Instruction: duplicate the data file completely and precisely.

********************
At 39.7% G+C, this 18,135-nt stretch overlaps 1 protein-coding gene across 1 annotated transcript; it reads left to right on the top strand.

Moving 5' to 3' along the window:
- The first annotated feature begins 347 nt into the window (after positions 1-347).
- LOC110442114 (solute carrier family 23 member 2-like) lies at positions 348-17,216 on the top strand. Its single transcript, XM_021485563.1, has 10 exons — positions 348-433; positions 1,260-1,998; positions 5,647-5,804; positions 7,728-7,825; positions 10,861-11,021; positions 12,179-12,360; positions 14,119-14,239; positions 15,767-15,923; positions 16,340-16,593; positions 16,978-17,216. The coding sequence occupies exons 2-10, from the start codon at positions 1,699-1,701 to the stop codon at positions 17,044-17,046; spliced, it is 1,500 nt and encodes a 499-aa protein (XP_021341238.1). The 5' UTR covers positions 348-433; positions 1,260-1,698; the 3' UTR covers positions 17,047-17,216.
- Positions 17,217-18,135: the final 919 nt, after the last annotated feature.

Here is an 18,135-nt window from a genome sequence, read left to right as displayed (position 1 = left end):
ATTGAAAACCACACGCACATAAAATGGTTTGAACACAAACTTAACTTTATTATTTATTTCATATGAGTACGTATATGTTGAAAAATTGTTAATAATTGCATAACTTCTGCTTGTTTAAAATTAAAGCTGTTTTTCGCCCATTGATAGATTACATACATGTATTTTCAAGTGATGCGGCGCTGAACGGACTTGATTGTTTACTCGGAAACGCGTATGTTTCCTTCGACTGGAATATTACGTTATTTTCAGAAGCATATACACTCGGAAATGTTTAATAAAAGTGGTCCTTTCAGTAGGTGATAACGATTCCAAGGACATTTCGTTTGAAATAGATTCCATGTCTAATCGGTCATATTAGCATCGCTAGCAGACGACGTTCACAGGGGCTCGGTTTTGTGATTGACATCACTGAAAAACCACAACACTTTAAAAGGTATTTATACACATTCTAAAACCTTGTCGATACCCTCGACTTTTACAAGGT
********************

At 39.7% G+C, this 18,135-nt stretch overlaps 1 protein-coding gene across 1 annotated transcript; it reads left to right on the top strand.

Moving 5' to 3' along the window:
- The first annotated feature begins 347 nt into the window (after positions 1-347).
- LOC110442114 (solute carrier family 23 member 2-like) lies at positions 348-17,216 on the top strand. Its single transcript, XM_021485563.1, has 10 exons — positions 348-433; positions 1,260-1,998; positions 5,647-5,804; positions 7,728-7,825; positions 10,861-11,021; positions 12,179-12,360; positions 14,119-14,239; positions 15,767-15,923; positions 16,340-16,593; positions 16,978-17,216. The coding sequence occupies exons 2-10, from the start codon at positions 1,699-1,701 to the stop codon at positions 17,044-17,046; spliced, it is 1,500 nt and encodes a 499-aa protein (XP_021341238.1). The 5' UTR covers positions 348-433; positions 1,260-1,698; the 3' UTR covers positions 17,047-17,216.
- Positions 17,217-18,135: the final 919 nt, after the last annotated feature.

Here is an 18,135-nt window from a genome sequence, read left to right as displayed (position 1 = left end):
ATTGAAAACCACACGCACATAAAATGGTTTGAACACAAACTTAACTTTATTATTTATTTCATATGAGTACGTATATGTTGAAAAATTGTTAATAATTGCATAACTTCTGCTTGTTTAAAATTAAAGCTGTTTTTCGCCCATTGATAGATTACATACATGTATTTTCAAGTGATGCGGCGCTGAACGGACTTGATTGTTTACTCGGAAACGCGTATGTTTCCTTCGACTGGAATATTACGTTATTTTCAGAAGCATATACACTCGGAAATGTTTAATAAAAGTGGTCCTTTCAGTAGGTGATAACGATTCCAAGGACATTTCGTTTGAAATAGATTCCATGTCTAATCGGTCATATTAGCATCGCTAGCAGACGACGTTCACAGGGGCTCGGTTTTGTGATTGACATCACTGAAAAACCACAACACTTTAAAAGGTATTTATACACATTCTAAAACCTTGTCGATACCCTCGACTTTTACAAGGT